According to many sources, the United State’s Supreme Court’s 5-4 ruling in the Concepcion v. AT&T decision is anything but favorable for consumers. The decision allows corporations to ban class actions by using the mandatory arbitration clauses that are now found in most contracts for the delivery of goods and services. In essence, the Court concluded that the Federal Arbitration Act barred states from protecting residents from the arbitration clauses.
(T)he consequences could be staggering. It could be the end of class action litigation. . . . [V]irtually all class actions today occur between parties who are in transactional relationships with one another: shareholders and corporations, consumers and merchants, employees and employers. Because they are in transactional relationships, they are able to enter arbitration agreements with class action waivers.
Once given the green light, it is hard to imagine any company would not want its shareholders, consumers and employees to agree to such provisions.
In other words, this is anything but a consumer-friendly decision. Fortunately, there is the small chance of a light at the end of the tunnel. As explained in this PopTort blog post, a number of Democrat senators are introducing legislation that would overrule the effects of the decision in Concepcion:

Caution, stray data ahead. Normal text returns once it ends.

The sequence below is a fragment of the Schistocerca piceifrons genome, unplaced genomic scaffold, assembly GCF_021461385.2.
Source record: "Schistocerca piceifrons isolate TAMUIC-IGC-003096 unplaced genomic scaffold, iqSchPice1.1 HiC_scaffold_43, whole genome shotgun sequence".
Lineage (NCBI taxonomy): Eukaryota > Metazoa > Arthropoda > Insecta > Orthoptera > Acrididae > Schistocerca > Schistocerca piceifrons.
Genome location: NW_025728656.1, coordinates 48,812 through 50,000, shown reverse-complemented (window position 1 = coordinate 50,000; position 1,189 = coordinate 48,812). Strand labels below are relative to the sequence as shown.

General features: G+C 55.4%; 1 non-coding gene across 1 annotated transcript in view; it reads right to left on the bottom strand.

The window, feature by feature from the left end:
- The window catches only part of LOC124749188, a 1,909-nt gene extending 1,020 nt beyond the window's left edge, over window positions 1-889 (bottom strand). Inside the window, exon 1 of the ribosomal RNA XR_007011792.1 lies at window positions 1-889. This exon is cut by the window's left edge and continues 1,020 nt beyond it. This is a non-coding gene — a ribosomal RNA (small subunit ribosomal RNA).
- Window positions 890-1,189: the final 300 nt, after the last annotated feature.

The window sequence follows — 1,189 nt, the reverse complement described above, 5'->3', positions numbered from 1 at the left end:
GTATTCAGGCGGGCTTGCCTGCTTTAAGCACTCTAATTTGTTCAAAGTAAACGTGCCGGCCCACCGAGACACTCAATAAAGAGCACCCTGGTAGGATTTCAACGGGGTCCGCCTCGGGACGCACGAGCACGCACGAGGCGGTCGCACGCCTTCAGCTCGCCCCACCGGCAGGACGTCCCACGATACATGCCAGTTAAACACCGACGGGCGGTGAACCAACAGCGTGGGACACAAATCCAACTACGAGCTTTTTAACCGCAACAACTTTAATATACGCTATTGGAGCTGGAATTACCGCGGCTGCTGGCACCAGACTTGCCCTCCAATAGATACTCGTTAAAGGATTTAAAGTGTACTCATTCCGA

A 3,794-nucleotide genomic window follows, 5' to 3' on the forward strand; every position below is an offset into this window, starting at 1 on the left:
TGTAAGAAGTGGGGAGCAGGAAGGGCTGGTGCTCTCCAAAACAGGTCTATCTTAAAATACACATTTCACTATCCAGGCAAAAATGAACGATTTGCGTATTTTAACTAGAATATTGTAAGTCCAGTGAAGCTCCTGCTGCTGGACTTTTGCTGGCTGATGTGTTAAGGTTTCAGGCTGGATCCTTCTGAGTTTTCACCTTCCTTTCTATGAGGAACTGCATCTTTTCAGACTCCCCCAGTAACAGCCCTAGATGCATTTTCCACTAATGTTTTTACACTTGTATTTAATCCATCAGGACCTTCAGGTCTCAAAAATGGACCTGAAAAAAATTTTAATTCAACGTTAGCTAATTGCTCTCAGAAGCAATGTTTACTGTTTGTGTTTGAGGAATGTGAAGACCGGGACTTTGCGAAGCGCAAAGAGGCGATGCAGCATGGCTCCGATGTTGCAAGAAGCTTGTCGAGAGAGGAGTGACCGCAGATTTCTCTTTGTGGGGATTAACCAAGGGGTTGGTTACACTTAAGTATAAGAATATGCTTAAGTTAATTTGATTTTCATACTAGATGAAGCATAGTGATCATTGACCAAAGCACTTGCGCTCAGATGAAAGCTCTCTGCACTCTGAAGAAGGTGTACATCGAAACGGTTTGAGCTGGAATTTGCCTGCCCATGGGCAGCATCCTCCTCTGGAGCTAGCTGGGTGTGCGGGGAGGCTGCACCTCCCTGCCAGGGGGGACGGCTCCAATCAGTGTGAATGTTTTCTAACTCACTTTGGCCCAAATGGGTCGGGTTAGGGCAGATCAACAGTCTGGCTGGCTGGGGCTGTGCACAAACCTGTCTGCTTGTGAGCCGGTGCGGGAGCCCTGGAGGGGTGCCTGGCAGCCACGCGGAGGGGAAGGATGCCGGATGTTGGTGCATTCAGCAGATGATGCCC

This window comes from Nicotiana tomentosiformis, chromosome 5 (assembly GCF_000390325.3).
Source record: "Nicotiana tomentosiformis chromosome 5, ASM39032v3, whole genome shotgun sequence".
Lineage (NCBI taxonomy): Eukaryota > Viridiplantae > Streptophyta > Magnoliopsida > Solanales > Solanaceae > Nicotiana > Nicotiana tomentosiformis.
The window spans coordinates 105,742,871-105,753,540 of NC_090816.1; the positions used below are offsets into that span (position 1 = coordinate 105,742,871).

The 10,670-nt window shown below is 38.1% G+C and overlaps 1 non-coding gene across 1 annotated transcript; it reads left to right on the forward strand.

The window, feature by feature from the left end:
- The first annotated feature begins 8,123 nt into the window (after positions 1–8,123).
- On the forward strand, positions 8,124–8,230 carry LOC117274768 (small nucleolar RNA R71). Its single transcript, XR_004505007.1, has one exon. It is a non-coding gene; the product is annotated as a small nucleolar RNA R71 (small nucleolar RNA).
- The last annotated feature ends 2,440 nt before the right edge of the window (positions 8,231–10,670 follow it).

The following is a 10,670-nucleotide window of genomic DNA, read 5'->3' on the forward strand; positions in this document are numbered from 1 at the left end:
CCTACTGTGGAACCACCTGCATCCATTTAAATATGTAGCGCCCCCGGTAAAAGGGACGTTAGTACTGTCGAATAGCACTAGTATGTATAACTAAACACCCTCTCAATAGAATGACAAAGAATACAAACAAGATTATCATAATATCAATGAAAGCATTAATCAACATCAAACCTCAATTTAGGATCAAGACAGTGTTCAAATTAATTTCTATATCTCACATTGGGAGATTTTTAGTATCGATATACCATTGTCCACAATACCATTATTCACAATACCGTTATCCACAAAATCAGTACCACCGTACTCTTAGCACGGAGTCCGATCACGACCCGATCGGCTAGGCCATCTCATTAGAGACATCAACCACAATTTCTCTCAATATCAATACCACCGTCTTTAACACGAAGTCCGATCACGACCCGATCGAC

U.S. Sens. Al Franken (D-Minn.) and Richard Blumenthal (D-Conn.) and Rep. Hank Johnson (D-Ga.) said today they plan to introduce legislation next week that would restore consumers’ rights to seek justice in the courts. Their bill, called the Arbitration Fairness Act, would eliminate forced arbitration clauses in employment, consumer, and civil rights cases, and would allow consumers and workers to choose arbitration after a dispute occurred.
Let’s hope that this bill become legislation. Otherwise, the consumer class action, one of the best tools available to consumers seeking to fight corporate wrongdoing, may be a thing of the past.
- Supremes Uphold Arbitral Class-Action Waivers (lawprofessors.typepad.com)
- Supreme Court: AT&T can force arbitration, block class-action suits (arstechnica.com)